As noted at the beginning it’s clear that echo is a key part of the diagnosis here and if you do one you may see some of the baseline features just mentioned but with the addition of SAM or systolic anterior motion of the mitral valve. Most dynamic LVOTO has SAM but not all SAM has LVOTO. SAM can be quite a common out patient echo finding and so in addition to SAM you might want to look for flow acceleration. Just as a river approaching a narrow point accelerates and becomes turbulent so does blood flow in the LVOT approaching an unwelcome and intrusive mitral apparatus. This flow acceleration can be easily measured with doppler and produces characteristic patterns that get echo nerds like me all hot under the collar and is largely beyond the scope of the podcast.
Before we get onto management I want to mention another at risk cohort. These are usually easy to spot as they return from theatre with a big sternotomy following an AV replacement or mitral valve repair. To take the example of the aortic valve. Aortic stenosis leads to severe LVH as the LV has to generate an enormous pressure to get the crusty calcified stenotic valve to open. The heart slowly adapts and learns to live with this very high afterload. Then one day someone opens their chest and pops in a nice shiny new valve that opens like a dream. The LV is not used to this and continues to eject blood like pompeii on a bad day. This hyperdynamic contraction in an LV not used to it has a tendency to drag the mitral apparatus into the LVOT forming an obstruction. Patients following MV repair are also at risk as the change in shape of the annulus and final position of the coaptation point at end repair can also lead to the MV getting pulled into the LVOT. If you’ve ever done the TOE board examinations you will curse yourself learning the 8 echocardiographic risk factors for SAM post MV repair…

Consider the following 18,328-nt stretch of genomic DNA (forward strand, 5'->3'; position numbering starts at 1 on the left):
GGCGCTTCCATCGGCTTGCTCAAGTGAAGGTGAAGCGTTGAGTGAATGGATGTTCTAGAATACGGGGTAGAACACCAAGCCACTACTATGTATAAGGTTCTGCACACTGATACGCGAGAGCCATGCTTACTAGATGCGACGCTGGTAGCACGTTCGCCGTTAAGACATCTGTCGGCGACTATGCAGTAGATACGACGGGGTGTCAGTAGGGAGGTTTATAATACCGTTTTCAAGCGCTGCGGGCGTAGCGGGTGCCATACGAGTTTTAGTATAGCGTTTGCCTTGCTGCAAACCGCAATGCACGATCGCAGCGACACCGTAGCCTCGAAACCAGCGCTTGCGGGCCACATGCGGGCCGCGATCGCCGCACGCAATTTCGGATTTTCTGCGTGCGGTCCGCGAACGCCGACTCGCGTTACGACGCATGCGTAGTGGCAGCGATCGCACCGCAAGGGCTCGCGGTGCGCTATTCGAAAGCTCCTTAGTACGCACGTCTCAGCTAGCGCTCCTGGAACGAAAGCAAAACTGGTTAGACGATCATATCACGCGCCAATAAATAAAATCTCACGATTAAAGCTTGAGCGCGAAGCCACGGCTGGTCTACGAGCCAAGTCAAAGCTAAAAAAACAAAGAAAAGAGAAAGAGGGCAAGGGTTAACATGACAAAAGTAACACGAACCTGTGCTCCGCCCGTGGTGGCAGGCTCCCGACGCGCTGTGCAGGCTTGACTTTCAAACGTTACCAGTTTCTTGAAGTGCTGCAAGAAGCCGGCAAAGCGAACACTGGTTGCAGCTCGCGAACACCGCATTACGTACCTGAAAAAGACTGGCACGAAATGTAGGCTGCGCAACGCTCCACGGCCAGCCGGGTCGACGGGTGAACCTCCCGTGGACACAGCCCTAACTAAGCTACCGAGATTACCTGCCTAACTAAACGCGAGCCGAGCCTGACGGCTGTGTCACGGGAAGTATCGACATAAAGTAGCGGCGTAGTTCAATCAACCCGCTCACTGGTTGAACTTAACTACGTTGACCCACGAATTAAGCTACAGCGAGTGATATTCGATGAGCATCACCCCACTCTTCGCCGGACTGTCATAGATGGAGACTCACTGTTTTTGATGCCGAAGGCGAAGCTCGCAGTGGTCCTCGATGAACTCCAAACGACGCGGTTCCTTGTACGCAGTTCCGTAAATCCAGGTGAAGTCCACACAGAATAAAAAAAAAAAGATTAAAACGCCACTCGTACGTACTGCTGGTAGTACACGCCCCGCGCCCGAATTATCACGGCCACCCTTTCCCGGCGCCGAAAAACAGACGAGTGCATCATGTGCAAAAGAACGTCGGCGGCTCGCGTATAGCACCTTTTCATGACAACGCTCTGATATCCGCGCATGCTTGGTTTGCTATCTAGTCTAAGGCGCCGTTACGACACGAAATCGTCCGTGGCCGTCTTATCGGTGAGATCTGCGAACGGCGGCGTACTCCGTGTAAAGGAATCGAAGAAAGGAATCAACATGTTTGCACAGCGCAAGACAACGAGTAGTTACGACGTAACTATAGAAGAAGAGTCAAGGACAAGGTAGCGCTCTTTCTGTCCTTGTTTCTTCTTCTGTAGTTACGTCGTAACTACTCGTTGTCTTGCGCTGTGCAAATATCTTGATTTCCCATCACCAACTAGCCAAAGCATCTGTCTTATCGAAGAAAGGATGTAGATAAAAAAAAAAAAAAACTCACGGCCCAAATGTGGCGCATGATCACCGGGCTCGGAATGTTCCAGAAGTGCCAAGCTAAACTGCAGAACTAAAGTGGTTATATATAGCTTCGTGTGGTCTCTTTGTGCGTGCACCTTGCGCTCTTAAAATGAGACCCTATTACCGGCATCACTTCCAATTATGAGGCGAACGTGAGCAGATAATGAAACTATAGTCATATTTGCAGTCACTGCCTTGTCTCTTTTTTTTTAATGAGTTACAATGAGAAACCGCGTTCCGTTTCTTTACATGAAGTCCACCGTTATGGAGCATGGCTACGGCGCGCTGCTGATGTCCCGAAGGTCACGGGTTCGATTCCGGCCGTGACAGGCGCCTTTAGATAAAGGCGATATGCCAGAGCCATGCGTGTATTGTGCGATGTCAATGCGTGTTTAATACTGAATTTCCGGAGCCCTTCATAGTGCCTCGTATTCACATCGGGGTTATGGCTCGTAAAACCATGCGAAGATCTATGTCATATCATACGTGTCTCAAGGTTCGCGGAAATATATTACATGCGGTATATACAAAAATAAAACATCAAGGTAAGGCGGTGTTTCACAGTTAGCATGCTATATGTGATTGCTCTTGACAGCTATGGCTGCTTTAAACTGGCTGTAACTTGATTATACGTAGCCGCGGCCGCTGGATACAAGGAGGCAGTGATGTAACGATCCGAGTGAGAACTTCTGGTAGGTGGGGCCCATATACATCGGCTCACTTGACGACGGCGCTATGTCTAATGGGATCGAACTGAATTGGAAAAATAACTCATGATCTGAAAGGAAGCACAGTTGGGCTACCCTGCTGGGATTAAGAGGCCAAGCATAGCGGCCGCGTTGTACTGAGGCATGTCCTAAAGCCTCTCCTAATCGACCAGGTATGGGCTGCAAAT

So we’ve talked about what it is, and a few at risk populations (sepsis and cardiac surgery). The clinical appearance is typically rapidly worsening shock and rising pressors, hypotension and rising lactate. Let’s say you’ve even managed to diagnose it using echo. How should you manage the thing?